LGBTQ+ History Month
Find out more about LGBTQ+
In the UK, February marks LGBTQ+ History Month, which is an opportunity to celebrate LGBTQ+ culture and progress towards equality. One of our former pupils, Kate McGrath, who is studying at the University of Bristol, is currently supporting us with our PSHEe (LGBTQ+) resources:
‘I'm doing a University project at the moment on identity education, with a focus on LGBTQ+ and neurodiversity. We are trying to gain insight into the education of young people on these sorts of topics to see where the problems lie, in hope that we could develop a project to help facilitate this work.’
Kate has written a piece to explain a little about the LGBTQ+ experience and why it is so important to discuss.
To start from the beginning, what is LGBTQ+? You probably recognise the acronym but here’s a refresher:
- L stands for Lesbian, meaning women who are attracted to women
- G stands for Gay, meaning men who are attracted to men
- B stands for Bisexual, meaning someone attracted to more than one gender (e.g. attracted to both men and women)
- T stands for Transgender, meaning the sex you were assigned at birth does not match your gender identity (e.g. you were assigned female as a baby but have transitioned to be male)
- Q+ stands for Queer plus, this is used as an umbrella term for other sexualities (e.g. asexual) and genders (e.g. non binary)
These are all terms used globally today, but don’t worry if it takes some time to get your head around them.
LGBTQ+ History Month was initiated in the UK by the charity Schools OUT, after the abolition of Section 28 in 2003. Section 28 was a law that banned the 'promotion of homosexuality' in schools, meaning that teachers could not talk about LGBTQ+ issues. Since then, lots of work has been done to improve LGBTQ+ rights, most notably with same-sex marriage becoming legal in 2013.
The discussion about improving education since Section 28 has also been an important one for activists. Education matters because it reduces bullying, increases confidence and benefits the mental health of young people. It is just as important for those who are part of the LGBTQ+ community and those who are not, because it leads to understanding and empathy. Representation of LGBTQ+ people (in media, but also in educational materials) matters because it helps people feel validated and 'normalises' diversity.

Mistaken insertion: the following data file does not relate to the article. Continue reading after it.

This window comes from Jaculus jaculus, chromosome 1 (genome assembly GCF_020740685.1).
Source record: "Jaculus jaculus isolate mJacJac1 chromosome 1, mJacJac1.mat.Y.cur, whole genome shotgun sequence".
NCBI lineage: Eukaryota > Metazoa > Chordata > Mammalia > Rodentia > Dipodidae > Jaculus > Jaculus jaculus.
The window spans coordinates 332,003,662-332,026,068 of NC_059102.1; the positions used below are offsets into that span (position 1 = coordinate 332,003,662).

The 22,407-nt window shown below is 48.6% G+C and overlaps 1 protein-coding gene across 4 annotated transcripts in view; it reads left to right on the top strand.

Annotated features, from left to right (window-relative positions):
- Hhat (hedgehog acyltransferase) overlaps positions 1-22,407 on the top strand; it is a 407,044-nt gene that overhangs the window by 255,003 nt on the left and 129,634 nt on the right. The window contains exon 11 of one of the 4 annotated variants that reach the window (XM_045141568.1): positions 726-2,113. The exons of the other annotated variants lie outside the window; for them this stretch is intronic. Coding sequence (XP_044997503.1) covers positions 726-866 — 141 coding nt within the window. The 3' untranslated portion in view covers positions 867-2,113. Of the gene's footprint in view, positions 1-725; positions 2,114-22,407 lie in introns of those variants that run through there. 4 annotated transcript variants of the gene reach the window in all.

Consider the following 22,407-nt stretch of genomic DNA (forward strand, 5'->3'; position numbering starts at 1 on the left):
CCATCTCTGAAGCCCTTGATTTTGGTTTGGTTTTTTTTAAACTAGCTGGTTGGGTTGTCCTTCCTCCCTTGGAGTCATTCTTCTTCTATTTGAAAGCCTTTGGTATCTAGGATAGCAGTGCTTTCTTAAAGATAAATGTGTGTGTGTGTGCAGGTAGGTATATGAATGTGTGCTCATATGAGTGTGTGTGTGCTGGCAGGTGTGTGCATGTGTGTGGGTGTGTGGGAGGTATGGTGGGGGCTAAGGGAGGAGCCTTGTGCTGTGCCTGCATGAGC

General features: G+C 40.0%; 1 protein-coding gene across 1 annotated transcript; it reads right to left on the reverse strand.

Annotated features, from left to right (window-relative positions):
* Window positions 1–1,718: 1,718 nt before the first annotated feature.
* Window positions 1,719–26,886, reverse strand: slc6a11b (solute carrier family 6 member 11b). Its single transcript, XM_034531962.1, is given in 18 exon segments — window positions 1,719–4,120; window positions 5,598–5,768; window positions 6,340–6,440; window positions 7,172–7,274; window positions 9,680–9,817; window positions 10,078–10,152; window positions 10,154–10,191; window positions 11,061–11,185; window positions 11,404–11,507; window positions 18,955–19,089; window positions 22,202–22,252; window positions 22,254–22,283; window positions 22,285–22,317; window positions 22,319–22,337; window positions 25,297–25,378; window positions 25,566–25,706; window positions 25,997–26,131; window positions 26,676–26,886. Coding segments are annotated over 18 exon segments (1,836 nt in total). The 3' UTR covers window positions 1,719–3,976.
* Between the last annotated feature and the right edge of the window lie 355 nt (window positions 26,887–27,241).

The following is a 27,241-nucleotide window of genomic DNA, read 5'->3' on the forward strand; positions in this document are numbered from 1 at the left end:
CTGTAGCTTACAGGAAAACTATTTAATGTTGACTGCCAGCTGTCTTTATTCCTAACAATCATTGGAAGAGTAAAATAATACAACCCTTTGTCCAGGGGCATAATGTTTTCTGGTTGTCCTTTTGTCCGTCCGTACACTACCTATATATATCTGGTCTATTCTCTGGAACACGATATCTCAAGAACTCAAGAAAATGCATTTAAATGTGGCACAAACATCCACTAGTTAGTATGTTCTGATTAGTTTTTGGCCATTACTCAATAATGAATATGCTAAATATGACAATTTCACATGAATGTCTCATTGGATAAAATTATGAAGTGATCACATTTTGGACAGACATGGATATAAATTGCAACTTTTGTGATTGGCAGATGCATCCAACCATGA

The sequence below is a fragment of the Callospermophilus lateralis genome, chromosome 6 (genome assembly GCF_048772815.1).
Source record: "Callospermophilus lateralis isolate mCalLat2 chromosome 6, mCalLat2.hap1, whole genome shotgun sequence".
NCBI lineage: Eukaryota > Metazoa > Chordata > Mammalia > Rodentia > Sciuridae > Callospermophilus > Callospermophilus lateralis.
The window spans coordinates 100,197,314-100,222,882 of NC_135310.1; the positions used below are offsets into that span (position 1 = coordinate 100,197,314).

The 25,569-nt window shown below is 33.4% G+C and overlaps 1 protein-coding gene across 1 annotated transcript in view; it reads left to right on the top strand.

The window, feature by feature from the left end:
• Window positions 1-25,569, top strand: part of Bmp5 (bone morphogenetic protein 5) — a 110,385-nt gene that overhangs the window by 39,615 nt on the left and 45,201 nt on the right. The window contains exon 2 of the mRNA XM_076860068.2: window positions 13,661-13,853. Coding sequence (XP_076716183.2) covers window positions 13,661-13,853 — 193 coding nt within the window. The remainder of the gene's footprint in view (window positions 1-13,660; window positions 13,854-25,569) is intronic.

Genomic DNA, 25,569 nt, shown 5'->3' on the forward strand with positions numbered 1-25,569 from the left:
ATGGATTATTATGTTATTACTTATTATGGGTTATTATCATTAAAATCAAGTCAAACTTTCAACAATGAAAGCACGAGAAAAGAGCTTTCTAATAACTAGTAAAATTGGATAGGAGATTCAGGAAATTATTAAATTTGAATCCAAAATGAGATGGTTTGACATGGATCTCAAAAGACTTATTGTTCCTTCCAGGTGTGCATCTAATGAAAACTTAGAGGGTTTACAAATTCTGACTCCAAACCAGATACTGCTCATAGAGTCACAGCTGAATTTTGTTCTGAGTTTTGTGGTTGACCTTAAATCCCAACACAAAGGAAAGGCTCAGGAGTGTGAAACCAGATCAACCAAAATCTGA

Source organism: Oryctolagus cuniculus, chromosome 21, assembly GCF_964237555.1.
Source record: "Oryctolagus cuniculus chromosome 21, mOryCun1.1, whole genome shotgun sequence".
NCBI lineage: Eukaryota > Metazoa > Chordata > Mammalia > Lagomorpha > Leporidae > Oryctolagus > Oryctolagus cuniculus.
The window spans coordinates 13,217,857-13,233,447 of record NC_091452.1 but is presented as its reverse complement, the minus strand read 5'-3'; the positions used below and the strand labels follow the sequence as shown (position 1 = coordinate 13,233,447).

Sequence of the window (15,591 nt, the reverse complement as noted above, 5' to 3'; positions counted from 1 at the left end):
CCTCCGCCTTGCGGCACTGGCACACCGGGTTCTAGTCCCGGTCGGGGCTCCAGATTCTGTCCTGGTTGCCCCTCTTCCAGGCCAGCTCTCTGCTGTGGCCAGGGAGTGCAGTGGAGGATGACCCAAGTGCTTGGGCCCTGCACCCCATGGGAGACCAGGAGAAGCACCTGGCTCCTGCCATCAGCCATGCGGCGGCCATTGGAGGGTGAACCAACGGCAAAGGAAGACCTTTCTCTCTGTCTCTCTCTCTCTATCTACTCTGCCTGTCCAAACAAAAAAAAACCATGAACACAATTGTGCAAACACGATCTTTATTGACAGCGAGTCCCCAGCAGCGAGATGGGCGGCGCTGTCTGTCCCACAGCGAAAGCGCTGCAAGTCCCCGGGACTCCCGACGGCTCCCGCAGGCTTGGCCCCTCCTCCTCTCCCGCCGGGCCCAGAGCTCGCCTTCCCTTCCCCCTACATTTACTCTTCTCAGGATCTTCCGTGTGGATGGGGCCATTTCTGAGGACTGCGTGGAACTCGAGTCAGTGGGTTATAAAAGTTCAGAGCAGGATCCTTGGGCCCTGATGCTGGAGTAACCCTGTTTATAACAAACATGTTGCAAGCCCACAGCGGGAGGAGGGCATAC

A word you might come across a lot is Ally. To be an LGBTQ+ ally means that you are not part of the community, but you support equal rights and challenge homophobia, biphobia and transphobia. Being an ally is really important, because it makes the LGBTQ+ people around you feel safe and supported. Here’s some tips on how to be a good ally:
- Educate yourself about the language and history of LGBTQ+ culture (reading this piece is a great start!)
- Use your voice to support LGBTQ+ people and challenge those who don’t
- Don’t be afraid to ask questions if you have them, just do it kindly and with respect.
Below I have listed some resources that you might find useful to further your understanding of the LGBTQ+ experience. Thanks for reading!
- List of LGBTQ+ terms (Stonewall)
- Short video explaining gender identity and pronouns (Onlea)
- Short video depicting the history of LGBTQ+ (The Ellen Show)
- Becoming an active LGBTQ+ ally (Stonewall)
- FFLAG, a charity supporting families and their LGBTQ+ loved ones